Friday, February 27, 2009

Sakher's Catherization - Feb 24 09

We all met at Maha's flat in the morning to accompany Sakher, his mom, Nadia and her sister, Badyia to the clinic for Sakher's catherization.

We had a long wait and Sakher was scared - and hungry since he had to fast prior to the procedure. When we told him he could have ice cream after his cath, he protested and told us he preferred Colonel Sanders instead! He entertained himself by coloring in his coloring book, playing video games on Lana's cell phone, and making faces.

Sakher's father joined us. We had not met him before as he has a second wife and is not as present in Sakher's life as he once had been. He was very worried about and loving to his son.

Finally it was time! We all went with him into the cath room. Sakher was ok until the anesthesiologist tried to put the gas mask over his face. He did NOT like this and fought determinedly until the anethesiologist decided that it would be best to administer a sedative by IV before administering the gas. Finally he went under and Lana and I left for a meeting during the procedure.

When we returned, Nadia told us that the procedure had lasted longer than it was supposed to and that Sakher had woken during it several times and had to be re-anethesized. Sakher was thrilled with the blow-up Superman Lana brought him. Shaker wants to be a super-hero when he grows up!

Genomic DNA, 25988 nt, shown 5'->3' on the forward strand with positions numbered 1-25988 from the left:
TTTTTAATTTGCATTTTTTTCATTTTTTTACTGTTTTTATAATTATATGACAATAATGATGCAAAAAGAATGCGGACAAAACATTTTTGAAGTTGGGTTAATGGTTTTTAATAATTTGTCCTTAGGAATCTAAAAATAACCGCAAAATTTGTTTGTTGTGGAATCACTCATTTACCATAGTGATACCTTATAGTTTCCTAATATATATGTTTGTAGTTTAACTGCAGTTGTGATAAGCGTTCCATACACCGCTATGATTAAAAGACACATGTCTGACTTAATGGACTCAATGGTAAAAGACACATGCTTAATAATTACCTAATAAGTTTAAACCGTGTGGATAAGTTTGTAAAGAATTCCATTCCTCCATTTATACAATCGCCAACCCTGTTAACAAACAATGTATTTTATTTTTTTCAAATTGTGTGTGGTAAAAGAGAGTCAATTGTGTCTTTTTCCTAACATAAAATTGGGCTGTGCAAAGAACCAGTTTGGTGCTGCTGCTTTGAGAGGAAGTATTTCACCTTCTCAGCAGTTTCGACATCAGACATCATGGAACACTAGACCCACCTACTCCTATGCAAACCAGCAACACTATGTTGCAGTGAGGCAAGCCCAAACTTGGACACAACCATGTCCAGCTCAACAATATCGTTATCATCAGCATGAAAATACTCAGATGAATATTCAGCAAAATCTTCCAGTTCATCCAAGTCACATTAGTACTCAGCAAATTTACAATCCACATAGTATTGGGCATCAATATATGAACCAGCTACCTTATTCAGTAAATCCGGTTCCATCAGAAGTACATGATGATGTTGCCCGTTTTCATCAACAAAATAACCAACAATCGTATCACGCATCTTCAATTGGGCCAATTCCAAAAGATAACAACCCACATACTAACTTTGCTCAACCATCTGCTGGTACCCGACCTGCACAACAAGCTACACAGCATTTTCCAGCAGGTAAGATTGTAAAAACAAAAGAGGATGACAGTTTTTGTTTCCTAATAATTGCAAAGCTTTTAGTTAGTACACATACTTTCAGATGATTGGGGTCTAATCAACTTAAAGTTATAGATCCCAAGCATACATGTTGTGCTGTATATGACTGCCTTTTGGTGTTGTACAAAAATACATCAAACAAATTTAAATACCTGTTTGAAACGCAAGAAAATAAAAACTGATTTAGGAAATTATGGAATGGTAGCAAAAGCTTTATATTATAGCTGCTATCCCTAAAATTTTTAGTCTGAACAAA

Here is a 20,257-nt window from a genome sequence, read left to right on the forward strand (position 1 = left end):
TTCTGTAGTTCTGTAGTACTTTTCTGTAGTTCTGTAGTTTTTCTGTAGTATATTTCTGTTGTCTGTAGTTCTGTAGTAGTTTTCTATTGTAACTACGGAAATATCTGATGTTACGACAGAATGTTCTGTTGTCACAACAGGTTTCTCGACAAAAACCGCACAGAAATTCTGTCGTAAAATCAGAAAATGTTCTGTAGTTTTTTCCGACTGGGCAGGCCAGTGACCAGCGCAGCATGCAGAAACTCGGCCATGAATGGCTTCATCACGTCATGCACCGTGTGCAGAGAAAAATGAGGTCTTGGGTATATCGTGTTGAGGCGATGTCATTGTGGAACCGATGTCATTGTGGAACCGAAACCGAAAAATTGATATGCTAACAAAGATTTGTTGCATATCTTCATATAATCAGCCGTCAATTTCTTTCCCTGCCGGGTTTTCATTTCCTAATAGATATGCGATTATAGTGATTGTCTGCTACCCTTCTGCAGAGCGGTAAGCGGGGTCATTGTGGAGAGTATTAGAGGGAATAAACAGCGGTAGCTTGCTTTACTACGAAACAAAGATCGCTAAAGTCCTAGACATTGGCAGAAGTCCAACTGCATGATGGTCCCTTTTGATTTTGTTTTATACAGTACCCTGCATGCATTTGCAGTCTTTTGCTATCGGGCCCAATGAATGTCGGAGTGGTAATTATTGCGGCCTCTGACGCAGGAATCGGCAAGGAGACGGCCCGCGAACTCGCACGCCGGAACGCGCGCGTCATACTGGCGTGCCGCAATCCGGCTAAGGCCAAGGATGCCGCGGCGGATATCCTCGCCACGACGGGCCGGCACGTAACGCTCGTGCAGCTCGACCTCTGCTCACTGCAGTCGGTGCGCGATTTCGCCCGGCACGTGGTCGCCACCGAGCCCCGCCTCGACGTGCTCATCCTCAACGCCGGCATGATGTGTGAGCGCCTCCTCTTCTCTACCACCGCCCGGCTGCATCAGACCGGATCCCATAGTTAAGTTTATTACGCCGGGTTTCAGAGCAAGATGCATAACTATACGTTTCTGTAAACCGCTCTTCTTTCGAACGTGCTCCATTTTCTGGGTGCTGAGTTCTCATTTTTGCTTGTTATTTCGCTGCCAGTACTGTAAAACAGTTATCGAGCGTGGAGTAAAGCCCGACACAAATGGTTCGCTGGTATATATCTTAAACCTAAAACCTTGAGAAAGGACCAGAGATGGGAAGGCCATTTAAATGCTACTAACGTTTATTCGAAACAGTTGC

This was an emotional event for all of us - especially Nadia who now must wait until the pediatric cardiology team looks at the results of the catherization and determines whether or not Sakher's heart can be repaired.

When we were in the clinic on Sunday waiting for Sakher's evaluation, we met another mother in the waiting room. She had traveled from Baghdad to Amman to have her daughter operated on by the US team with Dr Salameh. Little Fatima is six years old but was the size of a two year old. She is developmentally disabled as well as having the heart condition. Her mother was up-beat then, eager to get help for her only child.

When Maha, Lana and I returned to the hospital after our meeting, Badyia told us that Um Fatima was devastated - she had been just been told that her daughter could not be operated on and that she should return to Iraq and expect her daughter to die. Lana and I could not stand the idea of this woman being alone in Amman and hearing this terrible news so we went to find her. When we did, she was walking the hallway, crying quietly. Lana and I cried with her and just held her. There are times when there are no words sufficient enough to express feelings and when you don't have to understand the others' language to communicate.